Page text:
Wednesday, 6 January 2021

A very intriguing German Brotzen postmark on the North Borneo 1889 1/2c stamp

An interesting facet of philately is that it often involves mystery and detective work. Some years ago, I acquire the following item which has a foreign postmark on a genuine 1889 1/2 postage & revenue stamp. As we should know, there are at least 4 types of forgeries of this stamp by Fournier, Carame etc



It took me quite some time to work out this cancel. It is not straight forward as the postmark had been applied twice with the second one rotated clockwise about 30 degrees. Logically, I thought the cancel was from neighbouring Dutch East Indies/Indonesia. But I was unable to identify it from the list that I have. Recently, I decided to reconstruct the postmark. And then I realised that the postmark is similar to that on some of my late 18th and early 19th century German stamps.
The Germany & Colonies Philatelic Society has been very helpful in confirming that the village of Brotzen was part of Prussia and there was a small postal agency but no information on any postmarks. What are the caveats here? Firstly, the date of 4 7 1911 is quite late for this stamp but from the information that I have, this issue of stamps were valid till 1935. Secondly, how did this stamp end up so far from its place of origin? However, there were thousands of such stamps available in Britain just across the English Channel. And Paris, Brussels, Berlin etc would have this for sale in their stamp shops as well. And also prior to WWW1, there were quite a few Germans working in North Borneo on plantations, ships and so on.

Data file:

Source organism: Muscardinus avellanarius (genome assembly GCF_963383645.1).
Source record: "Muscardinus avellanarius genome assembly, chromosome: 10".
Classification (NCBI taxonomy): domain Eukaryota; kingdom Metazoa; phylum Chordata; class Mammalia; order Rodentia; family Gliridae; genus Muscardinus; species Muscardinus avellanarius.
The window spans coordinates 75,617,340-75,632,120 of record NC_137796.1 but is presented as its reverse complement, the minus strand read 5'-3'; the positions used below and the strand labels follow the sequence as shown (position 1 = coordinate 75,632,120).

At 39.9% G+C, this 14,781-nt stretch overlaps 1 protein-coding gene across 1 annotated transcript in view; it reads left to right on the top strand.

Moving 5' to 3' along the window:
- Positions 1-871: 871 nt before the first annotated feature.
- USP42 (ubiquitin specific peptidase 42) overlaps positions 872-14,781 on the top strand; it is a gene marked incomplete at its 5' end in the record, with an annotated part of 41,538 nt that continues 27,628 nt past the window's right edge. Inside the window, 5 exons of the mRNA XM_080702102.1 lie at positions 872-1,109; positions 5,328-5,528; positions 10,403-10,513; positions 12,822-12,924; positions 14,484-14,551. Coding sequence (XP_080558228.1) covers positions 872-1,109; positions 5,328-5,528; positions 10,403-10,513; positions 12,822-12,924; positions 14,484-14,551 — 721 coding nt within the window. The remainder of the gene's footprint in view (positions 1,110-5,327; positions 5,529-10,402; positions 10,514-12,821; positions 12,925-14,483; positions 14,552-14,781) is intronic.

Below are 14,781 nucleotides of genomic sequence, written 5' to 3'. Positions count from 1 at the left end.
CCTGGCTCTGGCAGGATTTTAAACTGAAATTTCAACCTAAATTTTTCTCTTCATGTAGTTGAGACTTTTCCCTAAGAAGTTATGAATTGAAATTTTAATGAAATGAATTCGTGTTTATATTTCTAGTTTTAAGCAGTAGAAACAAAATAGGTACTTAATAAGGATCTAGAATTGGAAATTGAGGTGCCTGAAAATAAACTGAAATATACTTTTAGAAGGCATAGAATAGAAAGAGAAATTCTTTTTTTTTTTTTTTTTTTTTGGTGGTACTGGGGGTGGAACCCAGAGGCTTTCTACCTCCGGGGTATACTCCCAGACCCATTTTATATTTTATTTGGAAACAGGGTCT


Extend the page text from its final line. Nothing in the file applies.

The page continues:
Brotzen in Prussia is now Broczyno in north western Poland and was part of Prussia prior to 1945 (wikipedia). I found a Brotzen registration label on Ebay and this would be some evidence that this office did exist. This is possibly one of the most uncommon postmarks from prewar Germany.

Ebay
 

It has been suggested that this stamp was possibly used to uprate a returning reply postal stationary card from North Borneo. As mentioned above, there were Germans working in North Borneo and one of them might have corresponded with friends or relatives at Brotzen.


  
 

Thursday, 24 December 2020

Labuan 1894 2c and 3c pictorials with re-entries

 

Recently, I saw some Labuan stamps on Ebay with re-entries. Looking through my spares, I found these two. In re-entries, one sees extra lines or features due to repairs done to a worn plate used in the printing of the stamps. Most of them seem rather trivial but for these 2 particular stamps they are definitely more striking and obvious.


There are extra lines to the right of the deer's antlers in this picture, more obvious on the lower part. 

Here in this part of the stamp, extra lines which are quite prominent extend all the way right to the tip of the deer's antlers. In addition, the lines on the upper outline the deer's ear are also duplicated.
According to the Stamps and Postal History of North Borneo book 2, these re-entries are present on stamps 4, 5, 9 and 75. The pattern seen on this stamp is in keeping with stamp 4. 



There are 4 parts to a line which is seen to the right of the sago tree trunk which extends to below the right lower branch of the plant. There are re-entries on stamps 10, 72 and 80. This is either 10 or 80 which are both very similar.